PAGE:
The relation between ephemeral stream regime and earth fissuring in south-central Arizona

Persistent Link:
http://hdl.handle.net/10150/191716
Title:
The relation between ephemeral stream regime and earth fissuring in south-central Arizona
Author:
Johnson, Nicholas Matthews.
Issue Date:
1980
Publisher:
The University of Arizona.
Rights:
Copyright © is held by the author. Digital access to this material is made possible by the University Libraries, University of Arizona. Further transmission, reproduction or presentation (such as public display or performance) of protected items is prohibited except with permission of the author.
Abstract:
Earth fissures in alluvial basins of south-central Arizona, formed in response to ground-water decline and land subsidence, act as water and sediment sinks for periods in excess of ten years. Investigation of the relation between ephemeral stream regime and earth fissuring revealed aspects of the subsurface dimensions of fissures as well as the potential hazards of fissuring. Fissure and gully erosion was measured and mapped. Up to several hundred cubic meters of eroded material per hundred meters of fissure has been absorbed by fissures. Measured rates of fissure-induced erosion were significant when compared to rates of arroyo erosion determined in previous works. Ephemeral stream discharge and sediment transport were gauged with simple and inexpensive methods. Summer thunderstorm runoff events lasting approximately 30 minutes were observed to have up to 0.5 cubic meter per second peak discharge and transport up to 4 cubic meters of sediment per single small channel. Measured and estimated volumes of sediment deposited in earth fissures indicated fissure depths exceed 100 meters, sediment spreads out laterally within fissures, and fissures are unlikely to be much less than 3 centimeters wide at depth. Beneficial ground-water recharge through earth fissures was not deemed to be significant. However, observations indicated that potential ground-water contamination through fissures may be the most serious hazard associated with fissuring.
Type:
Thesis-Reproduction (electronic); text
LCSH Subjects:
Hydrology.; Arroyos -- Arizona -- Pinal County.; Erosion -- Arizona -- Pinal County.; Sediment transport -- Arizona -- Pinal County.; Artificial groundwater recharge.
Degree Name:
M.S.
Degree Level:
masters
Degree Program:
Hydrology and Water Resources; Graduate College
Degree Grantor:
University of Arizona
Committee Chair:
Davis, Stanley N.

Full metadata record

DC FieldValue Language
dc.language.isoenen_US
dc.titleThe relation between ephemeral stream regime and earth fissuring in south-central Arizonaen_US
dc.creatorJohnson, Nicholas Matthews.en_US
dc.contributor.authorJohnson, Nicholas Matthews.en_US
dc.date.issued1980en_US
dc.publisherThe University of Arizona.en_US
dc.rightsCopyright © is held by the author. Digital access to this material is made possible by the University Libraries, University of Arizona. Further transmission, reproduction or presentation (such as public display or performance) of protected items is prohibited except with permission of the author.en_US
dc.description.abstractEarth fissures in alluvial basins of south-central Arizona, formed in response to ground-water decline and land subsidence, act as water and sediment sinks for periods in excess of ten years. Investigation of the relation between ephemeral stream regime and earth fissuring revealed aspects of the subsurface dimensions of fissures as well as the potential hazards of fissuring. Fissure and gully erosion was measured and mapped. Up to several hundred cubic meters of eroded material per hundred meters of fissure has been absorbed by fissures. Measured rates of fissure-induced erosion were significant when compared to rates of arroyo erosion determined in previous works. Ephemeral stream discharge and sediment transport were gauged with simple and inexpensive methods. Summer thunderstorm runoff events lasting approximately 30 minutes were observed to have up to 0.5 cubic meter per second peak discharge and transport up to 4 cubic meters of sediment per single small channel. Measured and estimated volumes of sediment deposited in earth fissures indicated fissure depths exceed 100 meters, sediment spreads out laterally within fissures, and fissures are unlikely to be much less than 3 centimeters wide at depth. Beneficial ground-water recharge through earth fissures was not deemed to be significant. However, observations indicated that potential ground-water contamination through fissures may be the most serious hazard associated with fissuring.en_US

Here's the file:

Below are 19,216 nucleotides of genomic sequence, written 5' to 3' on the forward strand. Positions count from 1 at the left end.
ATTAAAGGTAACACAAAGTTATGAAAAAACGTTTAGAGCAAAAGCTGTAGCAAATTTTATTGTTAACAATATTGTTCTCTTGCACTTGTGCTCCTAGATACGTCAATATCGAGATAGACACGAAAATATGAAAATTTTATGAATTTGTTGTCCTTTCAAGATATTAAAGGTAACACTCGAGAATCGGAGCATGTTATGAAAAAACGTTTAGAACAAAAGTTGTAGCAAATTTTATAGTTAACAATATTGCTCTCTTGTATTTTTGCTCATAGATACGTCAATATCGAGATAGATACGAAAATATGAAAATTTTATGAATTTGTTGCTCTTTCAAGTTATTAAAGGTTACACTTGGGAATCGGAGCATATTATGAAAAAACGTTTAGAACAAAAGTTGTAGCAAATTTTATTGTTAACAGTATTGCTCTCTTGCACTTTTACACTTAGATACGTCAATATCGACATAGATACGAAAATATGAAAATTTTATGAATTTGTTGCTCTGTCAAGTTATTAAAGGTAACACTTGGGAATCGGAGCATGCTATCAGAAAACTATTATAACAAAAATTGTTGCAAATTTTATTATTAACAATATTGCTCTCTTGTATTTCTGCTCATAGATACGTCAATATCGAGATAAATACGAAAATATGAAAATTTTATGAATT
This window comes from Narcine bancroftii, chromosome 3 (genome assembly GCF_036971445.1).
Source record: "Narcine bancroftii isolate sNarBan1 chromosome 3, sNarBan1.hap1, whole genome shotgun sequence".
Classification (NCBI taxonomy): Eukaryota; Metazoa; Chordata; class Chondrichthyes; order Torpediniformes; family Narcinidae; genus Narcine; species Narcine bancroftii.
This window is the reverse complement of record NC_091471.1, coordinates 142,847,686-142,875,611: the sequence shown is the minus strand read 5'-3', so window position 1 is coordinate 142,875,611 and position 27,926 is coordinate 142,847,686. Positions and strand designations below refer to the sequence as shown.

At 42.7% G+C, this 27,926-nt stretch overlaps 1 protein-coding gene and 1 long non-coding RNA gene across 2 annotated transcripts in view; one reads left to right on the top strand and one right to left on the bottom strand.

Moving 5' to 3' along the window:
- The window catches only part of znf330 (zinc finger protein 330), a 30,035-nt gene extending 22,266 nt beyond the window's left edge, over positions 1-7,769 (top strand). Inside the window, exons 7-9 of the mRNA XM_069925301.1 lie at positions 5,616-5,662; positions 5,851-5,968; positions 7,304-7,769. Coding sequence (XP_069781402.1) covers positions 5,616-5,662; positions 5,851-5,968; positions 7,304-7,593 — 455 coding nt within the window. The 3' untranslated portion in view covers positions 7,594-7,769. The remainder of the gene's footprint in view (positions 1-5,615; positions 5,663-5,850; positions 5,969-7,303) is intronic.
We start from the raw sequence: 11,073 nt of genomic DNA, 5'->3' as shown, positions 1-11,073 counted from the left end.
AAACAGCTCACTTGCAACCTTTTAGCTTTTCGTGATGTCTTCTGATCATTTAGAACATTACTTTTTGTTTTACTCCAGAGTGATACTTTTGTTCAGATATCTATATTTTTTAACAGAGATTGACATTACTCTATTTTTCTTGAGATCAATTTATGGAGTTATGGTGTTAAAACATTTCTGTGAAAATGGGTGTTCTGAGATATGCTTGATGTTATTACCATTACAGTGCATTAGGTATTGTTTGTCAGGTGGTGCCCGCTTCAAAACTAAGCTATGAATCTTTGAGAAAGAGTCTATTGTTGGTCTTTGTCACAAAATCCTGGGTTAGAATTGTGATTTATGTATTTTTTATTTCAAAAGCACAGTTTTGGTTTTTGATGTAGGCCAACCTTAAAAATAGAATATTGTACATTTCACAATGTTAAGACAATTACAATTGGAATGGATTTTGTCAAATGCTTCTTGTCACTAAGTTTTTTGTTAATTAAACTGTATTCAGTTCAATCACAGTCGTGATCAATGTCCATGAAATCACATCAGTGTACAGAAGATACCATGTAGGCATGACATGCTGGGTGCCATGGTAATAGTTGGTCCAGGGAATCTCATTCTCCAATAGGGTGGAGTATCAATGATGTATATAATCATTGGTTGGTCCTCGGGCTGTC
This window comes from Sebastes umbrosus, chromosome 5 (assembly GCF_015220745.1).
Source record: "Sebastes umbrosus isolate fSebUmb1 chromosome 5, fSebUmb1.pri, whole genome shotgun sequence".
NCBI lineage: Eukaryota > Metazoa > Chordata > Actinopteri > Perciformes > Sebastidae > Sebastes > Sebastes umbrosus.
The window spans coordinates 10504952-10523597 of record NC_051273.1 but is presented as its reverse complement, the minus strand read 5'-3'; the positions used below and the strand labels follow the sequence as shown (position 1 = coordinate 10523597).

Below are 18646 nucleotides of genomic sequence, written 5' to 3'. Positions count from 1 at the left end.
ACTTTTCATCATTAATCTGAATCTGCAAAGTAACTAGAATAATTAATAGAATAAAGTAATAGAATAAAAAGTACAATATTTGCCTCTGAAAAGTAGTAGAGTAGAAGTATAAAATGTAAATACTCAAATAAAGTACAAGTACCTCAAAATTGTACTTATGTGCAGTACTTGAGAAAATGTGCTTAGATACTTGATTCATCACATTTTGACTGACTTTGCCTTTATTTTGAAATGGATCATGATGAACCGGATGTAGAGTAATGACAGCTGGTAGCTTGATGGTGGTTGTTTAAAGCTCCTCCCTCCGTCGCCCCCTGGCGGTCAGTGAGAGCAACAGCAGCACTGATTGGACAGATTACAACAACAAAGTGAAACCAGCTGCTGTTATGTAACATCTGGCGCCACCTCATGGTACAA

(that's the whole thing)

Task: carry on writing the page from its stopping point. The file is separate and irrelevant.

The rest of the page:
dc.description.notehydrology collectionen_US
dc.typeThesis-Reproduction (electronic)en_US
dc.typetexten_US
dc.subject.lcshHydrology.en_US
dc.subject.lcshArroyos -- Arizona -- Pinal County.en_US
dc.subject.lcshErosion -- Arizona -- Pinal County.en_US
dc.subject.lcshSediment transport -- Arizona -- Pinal County.en_US
dc.subject.lcshArtificial groundwater recharge.en_US
thesis.degree.nameM.S.en_US
thesis.degree.levelmastersen_US
thesis.degree.disciplineHydrology and Water Resourcesen_US
thesis.degree.disciplineGraduate Collegeen_US
thesis.degree.grantorUniversity of Arizonaen_US
dc.contributor.chairDavis, Stanley N.en_US
dc.contributor.committeememberBull, William B.en_US
dc.contributor.committeememberInce, Simonen_US
dc.identifier.oclc212908424en_US
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